no man go out through the door of his house upon the Sabbath day'. This is as much as to say
that for a man to dwell with himself is to gather all the various
thoughts and affections of his heart and have them knit together into
one true and sovereign good, that is God. And to keep the Sabbath is
to have your heart free and unburdened from all fleshly affections that might
defoul the soul and from all worldly cares and business that might distress
it and so rest sweetly in peace of heart as in the haven of silence and
the love and feeling of his Creator God. Above all other things, let
this be your principal intent and business, that you always have your soul
and your mind lifted up to contemplation of heavenly things, so that
frail earthly things be left, to be continually drawn up to
the things that are above and what thing so ever it be that is different
from this, though it seem great in itself as chastising of the body, fasting,
vigils, and such like exercises of virtue, they shall be taken
and considered as secondary and less worthy and only so much expedient
and profitable as they profit and help to cleanness of heart. And there
fore it is that so few go on to perfection for they waste their time and their
strength in mean things that are not greatly profitable and the due
remedies they leave and discard. But if you desire to know the
right way to fulfil your intent you shall sovereignly desire
to continual cleanness of heart and rest of spirit and tranquillity and
to have your heart lastingly lifted up to God.
Disciple: Who is he who in this mortal body may always be knit to
that spiritual contemplation?

Wisdom: There may be no deadly manner always fasten and
set into this contemplation but from this cause, as said earlier,
that you may know. Where you shall fasten and solemnly set the
intention of the spirit and to what mark you shall always draw
the beholding of your soul when at that time the mind may
get them he will be glad and when he is distracted and drawn
away then he is sorry and sighs often as he feels himself
separated from that beholding. But if by chance you will ever turn against
me and say that you may not long abide and dwell in one's man's state
you shall know and understand that the power of God may do
and work more than any man may think. Therefore it falls
often that that thing that a man binds him to at the beginning
with a manner of violence and difficulty, afterwards he shall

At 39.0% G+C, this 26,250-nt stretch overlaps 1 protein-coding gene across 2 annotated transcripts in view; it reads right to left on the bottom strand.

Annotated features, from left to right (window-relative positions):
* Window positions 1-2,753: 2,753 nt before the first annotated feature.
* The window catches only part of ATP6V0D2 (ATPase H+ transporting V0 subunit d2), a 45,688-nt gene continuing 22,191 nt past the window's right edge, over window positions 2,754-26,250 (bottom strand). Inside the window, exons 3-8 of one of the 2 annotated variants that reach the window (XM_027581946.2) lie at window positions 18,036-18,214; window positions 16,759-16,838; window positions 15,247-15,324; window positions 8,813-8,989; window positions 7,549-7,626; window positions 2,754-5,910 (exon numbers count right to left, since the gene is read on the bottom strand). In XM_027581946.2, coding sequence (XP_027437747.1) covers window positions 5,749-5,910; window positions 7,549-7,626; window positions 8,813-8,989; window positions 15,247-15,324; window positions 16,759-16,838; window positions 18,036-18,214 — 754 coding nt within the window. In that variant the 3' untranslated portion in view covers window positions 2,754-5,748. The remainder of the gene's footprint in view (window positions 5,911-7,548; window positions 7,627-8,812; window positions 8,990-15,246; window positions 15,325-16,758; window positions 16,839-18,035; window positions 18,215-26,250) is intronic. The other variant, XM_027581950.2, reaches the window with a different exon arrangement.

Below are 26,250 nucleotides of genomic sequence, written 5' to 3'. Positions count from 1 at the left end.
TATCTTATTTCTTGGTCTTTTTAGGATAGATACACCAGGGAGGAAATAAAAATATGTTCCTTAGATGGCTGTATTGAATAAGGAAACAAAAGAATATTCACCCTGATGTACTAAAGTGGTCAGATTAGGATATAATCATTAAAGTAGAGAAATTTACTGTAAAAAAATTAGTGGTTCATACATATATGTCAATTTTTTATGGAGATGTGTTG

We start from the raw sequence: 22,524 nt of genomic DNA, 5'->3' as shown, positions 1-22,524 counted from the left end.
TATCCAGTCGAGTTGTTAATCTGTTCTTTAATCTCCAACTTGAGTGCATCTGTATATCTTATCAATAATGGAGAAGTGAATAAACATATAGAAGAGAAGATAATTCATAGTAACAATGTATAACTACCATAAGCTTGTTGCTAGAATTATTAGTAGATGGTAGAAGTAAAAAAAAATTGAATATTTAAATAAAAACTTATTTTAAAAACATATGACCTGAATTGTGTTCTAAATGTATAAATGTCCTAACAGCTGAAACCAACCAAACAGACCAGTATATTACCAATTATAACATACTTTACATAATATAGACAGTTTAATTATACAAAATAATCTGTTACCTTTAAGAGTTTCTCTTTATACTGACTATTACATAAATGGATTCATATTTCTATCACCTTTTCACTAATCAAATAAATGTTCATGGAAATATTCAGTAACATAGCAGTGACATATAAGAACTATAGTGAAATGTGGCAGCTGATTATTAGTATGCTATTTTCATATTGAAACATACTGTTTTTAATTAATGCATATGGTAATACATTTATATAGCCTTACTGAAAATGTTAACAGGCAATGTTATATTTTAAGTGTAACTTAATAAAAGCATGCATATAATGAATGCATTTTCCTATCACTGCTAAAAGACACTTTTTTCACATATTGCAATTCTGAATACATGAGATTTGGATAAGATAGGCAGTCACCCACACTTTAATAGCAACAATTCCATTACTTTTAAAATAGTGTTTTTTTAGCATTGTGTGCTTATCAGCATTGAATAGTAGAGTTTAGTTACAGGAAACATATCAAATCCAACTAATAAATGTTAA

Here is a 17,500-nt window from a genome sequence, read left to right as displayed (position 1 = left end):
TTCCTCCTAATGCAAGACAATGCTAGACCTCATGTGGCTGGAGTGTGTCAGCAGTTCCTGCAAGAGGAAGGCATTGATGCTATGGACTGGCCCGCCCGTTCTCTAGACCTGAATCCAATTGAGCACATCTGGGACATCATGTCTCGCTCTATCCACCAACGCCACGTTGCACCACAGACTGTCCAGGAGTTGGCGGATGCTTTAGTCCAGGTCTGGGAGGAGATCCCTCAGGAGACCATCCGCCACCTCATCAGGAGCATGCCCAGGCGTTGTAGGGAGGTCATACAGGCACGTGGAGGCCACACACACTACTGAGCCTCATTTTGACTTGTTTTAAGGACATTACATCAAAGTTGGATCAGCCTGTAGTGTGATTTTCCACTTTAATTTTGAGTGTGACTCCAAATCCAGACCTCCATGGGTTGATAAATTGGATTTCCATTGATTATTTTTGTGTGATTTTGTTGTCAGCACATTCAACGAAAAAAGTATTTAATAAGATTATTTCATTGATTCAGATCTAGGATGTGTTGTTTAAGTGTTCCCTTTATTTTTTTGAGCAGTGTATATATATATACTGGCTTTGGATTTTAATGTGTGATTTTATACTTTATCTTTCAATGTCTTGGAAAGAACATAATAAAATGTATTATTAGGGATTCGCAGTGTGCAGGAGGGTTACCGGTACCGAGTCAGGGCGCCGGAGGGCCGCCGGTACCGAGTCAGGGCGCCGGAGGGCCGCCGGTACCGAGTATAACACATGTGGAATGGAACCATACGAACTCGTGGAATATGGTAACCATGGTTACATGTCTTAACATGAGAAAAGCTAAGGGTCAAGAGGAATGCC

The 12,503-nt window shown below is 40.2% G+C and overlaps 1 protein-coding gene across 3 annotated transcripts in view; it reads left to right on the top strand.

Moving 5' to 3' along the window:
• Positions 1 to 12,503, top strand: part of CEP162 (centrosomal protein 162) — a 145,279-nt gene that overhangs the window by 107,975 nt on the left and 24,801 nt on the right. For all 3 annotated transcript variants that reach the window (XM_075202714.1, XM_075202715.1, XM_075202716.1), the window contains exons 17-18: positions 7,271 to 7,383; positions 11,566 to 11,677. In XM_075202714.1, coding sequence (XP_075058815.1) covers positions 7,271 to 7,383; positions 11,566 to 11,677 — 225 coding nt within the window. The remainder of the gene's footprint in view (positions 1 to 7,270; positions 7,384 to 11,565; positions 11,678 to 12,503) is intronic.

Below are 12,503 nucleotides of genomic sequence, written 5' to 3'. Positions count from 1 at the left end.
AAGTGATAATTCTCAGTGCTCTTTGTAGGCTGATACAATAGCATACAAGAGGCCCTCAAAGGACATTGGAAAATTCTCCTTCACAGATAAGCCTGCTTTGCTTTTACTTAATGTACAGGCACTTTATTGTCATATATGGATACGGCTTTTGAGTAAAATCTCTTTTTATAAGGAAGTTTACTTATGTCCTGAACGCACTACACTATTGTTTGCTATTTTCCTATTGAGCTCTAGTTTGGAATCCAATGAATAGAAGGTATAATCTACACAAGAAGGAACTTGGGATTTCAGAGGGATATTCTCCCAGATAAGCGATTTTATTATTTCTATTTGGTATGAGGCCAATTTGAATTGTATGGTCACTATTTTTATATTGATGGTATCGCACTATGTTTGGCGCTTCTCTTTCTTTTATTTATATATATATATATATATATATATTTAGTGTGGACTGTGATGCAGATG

[Fol. 136v]

do it lightly and at last with great liking, if he continue and
leave not what he has first begun. Hear now, my dear son,
the teaching of your father. Heed carefully my words and
write them in your heart as into a book. Follow not the multitude
of those who go back to the desires and lusts of their hearts
in which devotion is slackened, charity grows cold and meek obedience
is cast aside, in those who covet to be over other men in
prelacy and busily seek esteem and delicacies for the stomach,
desiring overmuch gifts and questing rewards that in this
world are gained, which they covet for as reward of their work. But
in another world they shall be left empty of everlasting
joy. And therefore follow not this manner of people but take
heed busily to the worthy flowers, that is the holy Fathers, that
spread about the sweet odour of the sovereign holiness and busy
yourself to take the purpose with like intent and conversation as is now
shown to you. Wherefore, whether you eat or drink or any other
thing do it late. Ever this voice of your sweet father sounds in your
ears saying, 'My son, turn again into thy heart. Withdraw
yourself from all outward things as much as
is possible to you and with a fervent love cleave ever to the
sovereign good that is God and having always your mind lifted
up in contemplation of heavenly things. So that all your soul
with the powers and strengths thereof gathered together into God
be made one spirit with him in whom stands sovereign
perfection of our way and living in this world. This short
doctrine for form and manner of living is given to you in
which stands the sovereignty of all perfection. And in which
if you will busily study and truly fulfil it, in effect you
will be blessed and in this manner begin here in this frail body
everlasting felicity. This is the healthful way that Arsenius,
taught by the Angel, kept himself and bade his disciples
keep. That is to say, 'Flee, Keep Silence, and Be in Rest'. 'These', he
said, 'Are the principles of spiritual health'. God be Thanked.
 

 


P. Odo Lang O.S.B., Librarian, Einsiedeln Abbey, which owns major Suso manuscript, Cod. 710 (322), also major Mechtild von Magdebourg manuscript

Foto: Frau Liliane Géraud, Zürich
 

See also Amherst Manuscript


JULIAN OF NORWICH, HER SHOWING OF LOVE AND ITS CONTEXTS ©1997-2017 JULIA BOLTON HOLLOWAY  || JULIAN OF NORWICH  || SHOWING OF LOVE || HER TEXTS || HER SELF || ABOUT HER TEXTS || BEFORE JULIAN || HER CONTEMPORARIES || AFTER JULIAN || JULIAN IN OUR TIME ||  ST BIRGITTA OF SWEDEN  ||  BIBLE AND WOMEN || EQUALLY IN GOD'S IMAGE  || MIRROR OF SAINTS || BENEDICTINISM || THE CLOISTER || ITS SCRIPTORIUM  || AMHERST MANUSCRIPT || PRAYER || CATALOGUE AND PORTFOLIO (HANDCRAFTS, BOOKS ) || BOOK REVIEWS || BIBLIOGRAPHY ||